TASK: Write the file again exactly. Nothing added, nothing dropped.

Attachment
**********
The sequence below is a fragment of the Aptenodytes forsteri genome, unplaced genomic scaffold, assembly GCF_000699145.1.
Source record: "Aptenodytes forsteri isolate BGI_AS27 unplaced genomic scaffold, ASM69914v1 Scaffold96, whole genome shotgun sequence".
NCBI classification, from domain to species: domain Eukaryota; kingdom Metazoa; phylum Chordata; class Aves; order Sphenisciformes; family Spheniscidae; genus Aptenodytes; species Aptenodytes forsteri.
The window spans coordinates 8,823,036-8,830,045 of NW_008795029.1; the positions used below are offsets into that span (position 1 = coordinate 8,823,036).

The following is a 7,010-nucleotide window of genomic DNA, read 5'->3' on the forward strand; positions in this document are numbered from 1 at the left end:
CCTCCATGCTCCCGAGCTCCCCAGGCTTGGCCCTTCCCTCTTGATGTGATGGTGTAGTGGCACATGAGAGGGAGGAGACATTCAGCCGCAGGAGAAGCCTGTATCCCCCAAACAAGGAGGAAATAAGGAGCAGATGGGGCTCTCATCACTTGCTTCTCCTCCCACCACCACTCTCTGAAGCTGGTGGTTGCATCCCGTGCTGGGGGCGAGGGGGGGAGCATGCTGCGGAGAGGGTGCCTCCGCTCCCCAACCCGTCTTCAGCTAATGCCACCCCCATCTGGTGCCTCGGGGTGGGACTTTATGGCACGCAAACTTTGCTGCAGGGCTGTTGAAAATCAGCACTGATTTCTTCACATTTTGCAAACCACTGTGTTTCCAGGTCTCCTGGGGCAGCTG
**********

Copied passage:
The sequence below is a fragment of the Aptenodytes forsteri genome, unplaced genomic scaffold, assembly GCF_000699145.1.
Source record: "Aptenodytes forsteri isolate BGI_AS27 unplaced genomic scaffold, ASM69914v1 Scaffold96, whole genome shotgun sequence".
NCBI classification, from domain to species: domain Eukaryota; kingdom Metazoa; phylum Chordata; class Aves; order Sphenisciformes; family Spheniscidae; genus Aptenodytes; species Aptenodytes forsteri.
The window spans coordinates 8,823,036-8,830,045 of NW_008795029.1; the positions used below are offsets into that span (position 1 = coordinate 8,823,036).

The following is a 7,010-nucleotide window of genomic DNA, read 5'->3' on the forward strand; positions in this document are numbered from 1 at the left end:
CCTCCATGCTCCCGAGCTCCCCAGGCTTGGCCCTTCCCTCTTGATGTGATGGTGTAGTGGCACATGAGAGGGAGGAGACATTCAGCCGCAGGAGAAGCCTGTATCCCCCAAACAAGGAGGAAATAAGGAGCAGATGGGGCTCTCATCACTTGCTTCTCCTCCCACCACCACTCTCTGAAGCTGGTGGTTGCATCCCGTGCTGGGGGCGAGGGGGGGAGCATGCTGCGGAGAGGGTGCCTCCGCTCCCCAACCCGTCTTCAGCTAATGCCACCCCCATCTGGTGCCTCGGGGTGGGACTTTATGGCACGCAAACTTTGCTGCAGGGCTGTTGAAAATCAGCACTGATTTCTTCACATTTTGCAAACCACTGTGTTTCCAGGTCTCCTGGGGCAGCTG